The Year-Long 60mm Telescope Challenge
Posted 26 June 2013 - 08:05 PM
Posted 18 July 2013 - 07:02 AM
Posted 24 July 2013 - 08:17 PM
My Meade NG60-SM 60mm achromat came in yesterday (on sale from Meade for $36.75, which includes shipping and sales tax). Haven't tested it out yet, but it's a good-looking scope. Especially like the mount and slow-motion controls.
...Incidentally, I also looked at a few 60mm to 70mm currently available scopes that might be nice options. The Meade NG-60 runs about $80 and looks like a modernized iteration of the classic alt-az mounted beginner's 60mm achromat...
Posted 27 July 2013 - 02:12 AM
I read the article and wish I owned a 60mm scope. Even though I live in a city, it would have been great to try as many objects possible under city pollution. At least some data could be gathered. What I have is a Z71mm WO.
Just go ahead and work on the list with the 71mm. The difference between a 60mm and a 71mm is not huge. Start with the bright objects to build up confidence and work your way to the fainter ones as you get more experience working under the bright sky.
Posted 27 September 2013 - 12:19 PM
I could try and add to this group as my 60mm collection is not small.
60mm Zeiss traveller
60mm GOTO F20
60mm Edmund Rank
60mm Sans and Streiff 800mm FL(Asahi)
60mm carton F15
60mm Unitron F15 lens.
62mm Quad element Military lens (APO)
60mm Famisco Tomy with borg ED lens.
Posted 21 April 2014 - 09:56 AM
One Sol has passed. Time to talk victories with our little friends.
What have you seen in your small aperture scopes over the past year?
Sirius B in a 60mm f/16.7 was probably my most challenging achievement. My favorite targets in the scope, though, are probably rich open clusters like M37 and M67 under dark skies.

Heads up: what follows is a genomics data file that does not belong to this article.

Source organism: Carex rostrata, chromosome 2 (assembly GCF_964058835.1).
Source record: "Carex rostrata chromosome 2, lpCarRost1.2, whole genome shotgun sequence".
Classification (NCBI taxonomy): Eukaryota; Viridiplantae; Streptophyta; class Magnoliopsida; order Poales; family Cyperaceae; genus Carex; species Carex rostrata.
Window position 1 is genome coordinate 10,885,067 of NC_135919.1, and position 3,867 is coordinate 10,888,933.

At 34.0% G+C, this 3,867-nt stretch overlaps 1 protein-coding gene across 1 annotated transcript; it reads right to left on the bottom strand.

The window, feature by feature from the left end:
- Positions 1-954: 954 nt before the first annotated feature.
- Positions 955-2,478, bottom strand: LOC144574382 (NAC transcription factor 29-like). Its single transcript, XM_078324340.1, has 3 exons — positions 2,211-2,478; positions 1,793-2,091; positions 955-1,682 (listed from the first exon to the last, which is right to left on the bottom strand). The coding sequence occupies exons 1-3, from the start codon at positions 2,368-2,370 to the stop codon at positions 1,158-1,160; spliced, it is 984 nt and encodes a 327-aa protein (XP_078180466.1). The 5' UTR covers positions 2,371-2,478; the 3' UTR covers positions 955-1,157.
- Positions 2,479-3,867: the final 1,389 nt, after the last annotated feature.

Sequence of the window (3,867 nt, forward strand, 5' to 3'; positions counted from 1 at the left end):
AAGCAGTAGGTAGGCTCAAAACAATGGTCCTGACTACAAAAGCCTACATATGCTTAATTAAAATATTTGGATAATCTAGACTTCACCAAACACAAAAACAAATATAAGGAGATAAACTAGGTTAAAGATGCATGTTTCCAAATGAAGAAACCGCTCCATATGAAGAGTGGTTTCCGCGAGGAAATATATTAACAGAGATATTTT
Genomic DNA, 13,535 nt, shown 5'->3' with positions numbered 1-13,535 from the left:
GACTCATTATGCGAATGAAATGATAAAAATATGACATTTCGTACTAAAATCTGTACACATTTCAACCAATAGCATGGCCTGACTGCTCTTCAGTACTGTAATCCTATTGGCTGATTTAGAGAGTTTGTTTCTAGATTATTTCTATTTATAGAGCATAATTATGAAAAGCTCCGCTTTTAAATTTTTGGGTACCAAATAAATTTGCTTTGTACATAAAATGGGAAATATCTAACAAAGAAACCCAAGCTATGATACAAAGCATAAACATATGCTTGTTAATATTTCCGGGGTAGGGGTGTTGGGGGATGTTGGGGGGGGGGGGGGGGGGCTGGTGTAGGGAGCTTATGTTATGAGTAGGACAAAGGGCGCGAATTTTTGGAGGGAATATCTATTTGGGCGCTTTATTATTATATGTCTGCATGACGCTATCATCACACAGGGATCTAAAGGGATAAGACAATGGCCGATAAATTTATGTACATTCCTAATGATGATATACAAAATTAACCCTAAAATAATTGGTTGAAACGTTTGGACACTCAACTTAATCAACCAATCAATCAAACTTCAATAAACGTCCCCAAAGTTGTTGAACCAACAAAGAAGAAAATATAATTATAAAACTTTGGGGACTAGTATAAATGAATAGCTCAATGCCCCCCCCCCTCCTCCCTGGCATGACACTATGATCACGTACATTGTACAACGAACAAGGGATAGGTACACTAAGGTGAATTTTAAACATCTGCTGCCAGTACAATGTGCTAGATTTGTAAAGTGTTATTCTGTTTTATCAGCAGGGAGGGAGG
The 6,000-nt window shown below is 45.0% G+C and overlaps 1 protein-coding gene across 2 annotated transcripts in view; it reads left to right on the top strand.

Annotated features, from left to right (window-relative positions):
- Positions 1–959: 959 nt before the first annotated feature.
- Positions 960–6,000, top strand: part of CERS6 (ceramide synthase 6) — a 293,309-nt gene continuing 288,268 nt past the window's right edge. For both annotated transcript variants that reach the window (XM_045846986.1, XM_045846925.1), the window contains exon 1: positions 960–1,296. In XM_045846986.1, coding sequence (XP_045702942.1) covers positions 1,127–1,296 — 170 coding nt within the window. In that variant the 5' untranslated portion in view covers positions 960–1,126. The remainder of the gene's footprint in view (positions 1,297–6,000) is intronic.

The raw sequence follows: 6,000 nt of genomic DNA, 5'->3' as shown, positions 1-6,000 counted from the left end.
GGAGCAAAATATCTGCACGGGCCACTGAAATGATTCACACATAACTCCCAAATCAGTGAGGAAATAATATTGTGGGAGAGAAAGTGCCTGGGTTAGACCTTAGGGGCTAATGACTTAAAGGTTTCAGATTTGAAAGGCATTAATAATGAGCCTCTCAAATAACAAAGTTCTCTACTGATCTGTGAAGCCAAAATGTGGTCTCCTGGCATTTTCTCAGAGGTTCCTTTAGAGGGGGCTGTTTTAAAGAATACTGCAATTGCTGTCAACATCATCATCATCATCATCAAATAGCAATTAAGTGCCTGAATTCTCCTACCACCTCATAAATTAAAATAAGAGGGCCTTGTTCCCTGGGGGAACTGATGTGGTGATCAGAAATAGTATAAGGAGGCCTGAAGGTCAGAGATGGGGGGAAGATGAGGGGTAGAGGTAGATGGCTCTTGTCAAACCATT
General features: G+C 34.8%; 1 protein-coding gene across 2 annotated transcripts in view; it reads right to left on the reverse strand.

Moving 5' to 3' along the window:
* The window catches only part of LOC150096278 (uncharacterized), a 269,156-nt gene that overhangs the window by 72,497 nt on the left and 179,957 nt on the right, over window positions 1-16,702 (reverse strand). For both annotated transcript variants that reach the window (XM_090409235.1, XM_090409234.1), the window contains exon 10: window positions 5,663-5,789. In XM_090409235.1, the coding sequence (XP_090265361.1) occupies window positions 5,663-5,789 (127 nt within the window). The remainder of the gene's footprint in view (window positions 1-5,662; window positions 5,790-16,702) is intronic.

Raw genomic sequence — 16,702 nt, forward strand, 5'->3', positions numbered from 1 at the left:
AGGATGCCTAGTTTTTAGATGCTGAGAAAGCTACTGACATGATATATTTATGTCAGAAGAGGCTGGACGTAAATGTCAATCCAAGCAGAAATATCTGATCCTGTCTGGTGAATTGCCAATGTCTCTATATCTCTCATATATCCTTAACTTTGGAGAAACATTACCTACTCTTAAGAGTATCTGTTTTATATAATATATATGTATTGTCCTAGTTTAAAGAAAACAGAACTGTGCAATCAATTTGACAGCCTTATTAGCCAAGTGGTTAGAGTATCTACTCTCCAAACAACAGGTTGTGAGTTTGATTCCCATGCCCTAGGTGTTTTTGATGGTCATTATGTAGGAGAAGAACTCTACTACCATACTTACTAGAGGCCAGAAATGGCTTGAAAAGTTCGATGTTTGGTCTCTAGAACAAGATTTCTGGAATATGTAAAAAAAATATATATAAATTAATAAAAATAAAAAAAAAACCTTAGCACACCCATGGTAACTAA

Posted 22 April 2014 - 05:57 PM
Deep-sky objects – orange zone site
Scorpius: NGC 6541, M6, M7
Sagittarius: M28, M22, M8, M24, M20, M21, M25, M18, M17, M54, M70, M69, NGC 6818
Open clusters M6 and M7 were beautiful at 22X, while the M24 star cloud filled up the entire FOV at that magnification. At 78X, the stock MH9 eyepiece provided the magnification necessary for an optimal view of the small open cluster M18, partial resolution of globular cluster M22 (showing a few stars glimmering from the grainy cloud), and the non-stellar nature of tiny planetary nebula NGC 6818. M17 (the Omega or Swan Nebula) responded well to both nebula filters, especially the narrowband.
I have since added two more 60mm refractors to my collection: the Meade 60AZ-T F/5.8 (from the mid 2000's, now discontinued) and a Sears "straight-through" vintage scope with 0.965" focuser from the 1960's (Circle "K" made). M44 looked beautiful through the 60AZ-T in light-polluted skies, though I haven't tested either one outside urban skies.